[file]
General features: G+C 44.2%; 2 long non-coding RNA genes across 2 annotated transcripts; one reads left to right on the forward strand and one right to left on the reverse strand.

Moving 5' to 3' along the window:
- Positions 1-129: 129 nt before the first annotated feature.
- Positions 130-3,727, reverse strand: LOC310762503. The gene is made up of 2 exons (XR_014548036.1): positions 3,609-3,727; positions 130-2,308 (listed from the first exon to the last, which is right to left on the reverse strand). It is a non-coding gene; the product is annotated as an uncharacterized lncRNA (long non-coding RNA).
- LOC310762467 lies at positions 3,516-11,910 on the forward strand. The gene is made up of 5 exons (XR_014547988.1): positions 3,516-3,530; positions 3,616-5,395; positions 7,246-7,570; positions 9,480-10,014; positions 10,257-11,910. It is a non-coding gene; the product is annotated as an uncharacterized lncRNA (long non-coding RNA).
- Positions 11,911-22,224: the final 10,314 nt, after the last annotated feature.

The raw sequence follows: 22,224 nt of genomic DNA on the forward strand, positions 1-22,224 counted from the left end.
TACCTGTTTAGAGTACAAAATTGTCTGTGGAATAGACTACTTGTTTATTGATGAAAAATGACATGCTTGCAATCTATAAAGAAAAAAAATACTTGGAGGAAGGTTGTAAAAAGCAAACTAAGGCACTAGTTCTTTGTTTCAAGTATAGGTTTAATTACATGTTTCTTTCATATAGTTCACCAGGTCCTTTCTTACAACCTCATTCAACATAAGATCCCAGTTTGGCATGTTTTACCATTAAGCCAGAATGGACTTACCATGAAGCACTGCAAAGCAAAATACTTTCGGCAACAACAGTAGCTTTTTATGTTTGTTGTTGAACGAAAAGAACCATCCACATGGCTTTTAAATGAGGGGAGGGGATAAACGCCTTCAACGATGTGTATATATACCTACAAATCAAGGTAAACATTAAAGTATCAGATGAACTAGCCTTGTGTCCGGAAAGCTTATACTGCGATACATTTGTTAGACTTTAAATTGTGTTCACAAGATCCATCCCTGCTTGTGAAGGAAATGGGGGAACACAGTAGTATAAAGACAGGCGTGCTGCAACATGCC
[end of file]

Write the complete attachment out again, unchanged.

General features: G+C 44.2%; 2 long non-coding RNA genes across 2 annotated transcripts; one reads left to right on the forward strand and one right to left on the reverse strand.

Moving 5' to 3' along the window:
- Positions 1-129: 129 nt before the first annotated feature.
- Positions 130-3,727, reverse strand: LOC310762503. The gene is made up of 2 exons (XR_014548036.1): positions 3,609-3,727; positions 130-2,308 (listed from the first exon to the last, which is right to left on the reverse strand). It is a non-coding gene; the product is annotated as an uncharacterized lncRNA (long non-coding RNA).
- LOC310762467 lies at positions 3,516-11,910 on the forward strand. The gene is made up of 5 exons (XR_014547988.1): positions 3,516-3,530; positions 3,616-5,395; positions 7,246-7,570; positions 9,480-10,014; positions 10,257-11,910. It is a non-coding gene; the product is annotated as an uncharacterized lncRNA (long non-coding RNA).
- Positions 11,911-22,224: the final 10,314 nt, after the last annotated feature.

The raw sequence follows: 22,224 nt of genomic DNA on the forward strand, positions 1-22,224 counted from the left end.
TACCTGTTTAGAGTACAAAATTGTCTGTGGAATAGACTACTTGTTTATTGATGAAAAATGACATGCTTGCAATCTATAAAGAAAAAAAATACTTGGAGGAAGGTTGTAAAAAGCAAACTAAGGCACTAGTTCTTTGTTTCAAGTATAGGTTTAATTACATGTTTCTTTCATATAGTTCACCAGGTCCTTTCTTACAACCTCATTCAACATAAGATCCCAGTTTGGCATGTTTTACCATTAAGCCAGAATGGACTTACCATGAAGCACTGCAAAGCAAAATACTTTCGGCAACAACAGTAGCTTTTTATGTTTGTTGTTGAACGAAAAGAACCATCCACATGGCTTTTAAATGAGGGGAGGGGATAAACGCCTTCAACGATGTGTATATATACCTACAAATCAAGGTAAACATTAAAGTATCAGATGAACTAGCCTTGTGTCCGGAAAGCTTATACTGCGATACATTTGTTAGACTTTAAATTGTGTTCACAAGATCCATCCCTGCTTGTGAAGGAAATGGGGGAACACAGTAGTATAAAGACAGGCGTGCTGCAACATGCC